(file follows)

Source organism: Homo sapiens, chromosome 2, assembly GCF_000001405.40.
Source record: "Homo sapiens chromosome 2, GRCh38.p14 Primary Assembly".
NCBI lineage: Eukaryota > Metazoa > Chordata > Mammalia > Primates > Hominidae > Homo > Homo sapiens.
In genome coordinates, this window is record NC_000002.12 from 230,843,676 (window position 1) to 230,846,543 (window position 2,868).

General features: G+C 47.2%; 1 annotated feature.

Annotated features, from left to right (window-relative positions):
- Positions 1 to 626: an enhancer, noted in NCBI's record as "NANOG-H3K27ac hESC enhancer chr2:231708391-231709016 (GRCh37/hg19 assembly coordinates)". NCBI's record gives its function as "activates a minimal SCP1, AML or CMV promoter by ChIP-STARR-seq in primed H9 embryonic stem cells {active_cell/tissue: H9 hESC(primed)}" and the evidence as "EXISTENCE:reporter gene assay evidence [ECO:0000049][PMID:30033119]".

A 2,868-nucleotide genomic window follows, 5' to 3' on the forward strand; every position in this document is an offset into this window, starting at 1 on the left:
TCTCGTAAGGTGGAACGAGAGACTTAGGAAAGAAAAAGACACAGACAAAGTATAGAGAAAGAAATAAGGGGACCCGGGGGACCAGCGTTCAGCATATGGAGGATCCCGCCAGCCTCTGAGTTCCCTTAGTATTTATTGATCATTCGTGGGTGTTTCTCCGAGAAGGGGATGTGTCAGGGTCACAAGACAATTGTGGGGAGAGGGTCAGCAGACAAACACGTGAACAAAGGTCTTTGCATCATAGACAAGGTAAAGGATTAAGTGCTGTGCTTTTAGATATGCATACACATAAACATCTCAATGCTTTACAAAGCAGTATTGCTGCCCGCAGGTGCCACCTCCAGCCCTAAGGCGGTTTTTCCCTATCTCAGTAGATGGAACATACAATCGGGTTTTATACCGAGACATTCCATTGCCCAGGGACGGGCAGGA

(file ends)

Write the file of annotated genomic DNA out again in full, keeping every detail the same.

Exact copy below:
Source organism: Homo sapiens, chromosome 2, assembly GCF_000001405.40.
Source record: "Homo sapiens chromosome 2, GRCh38.p14 Primary Assembly".
NCBI lineage: Eukaryota > Metazoa > Chordata > Mammalia > Primates > Hominidae > Homo > Homo sapiens.
In genome coordinates, this window is record NC_000002.12 from 230,843,676 (window position 1) to 230,846,543 (window position 2,868).

General features: G+C 47.2%; 1 annotated feature.

Annotated features, from left to right (window-relative positions):
- Positions 1 to 626: an enhancer, noted in NCBI's record as "NANOG-H3K27ac hESC enhancer chr2:231708391-231709016 (GRCh37/hg19 assembly coordinates)". NCBI's record gives its function as "activates a minimal SCP1, AML or CMV promoter by ChIP-STARR-seq in primed H9 embryonic stem cells {active_cell/tissue: H9 hESC(primed)}" and the evidence as "EXISTENCE:reporter gene assay evidence [ECO:0000049][PMID:30033119]".

A 2,868-nucleotide genomic window follows, 5' to 3' on the forward strand; every position in this document is an offset into this window, starting at 1 on the left:
TCTCGTAAGGTGGAACGAGAGACTTAGGAAAGAAAAAGACACAGACAAAGTATAGAGAAAGAAATAAGGGGACCCGGGGGACCAGCGTTCAGCATATGGAGGATCCCGCCAGCCTCTGAGTTCCCTTAGTATTTATTGATCATTCGTGGGTGTTTCTCCGAGAAGGGGATGTGTCAGGGTCACAAGACAATTGTGGGGAGAGGGTCAGCAGACAAACACGTGAACAAAGGTCTTTGCATCATAGACAAGGTAAAGGATTAAGTGCTGTGCTTTTAGATATGCATACACATAAACATCTCAATGCTTTACAAAGCAGTATTGCTGCCCGCAGGTGCCACCTCCAGCCCTAAGGCGGTTTTTCCCTATCTCAGTAGATGGAACATACAATCGGGTTTTATACCGAGACATTCCATTGCCCAGGGACGGGCAGGA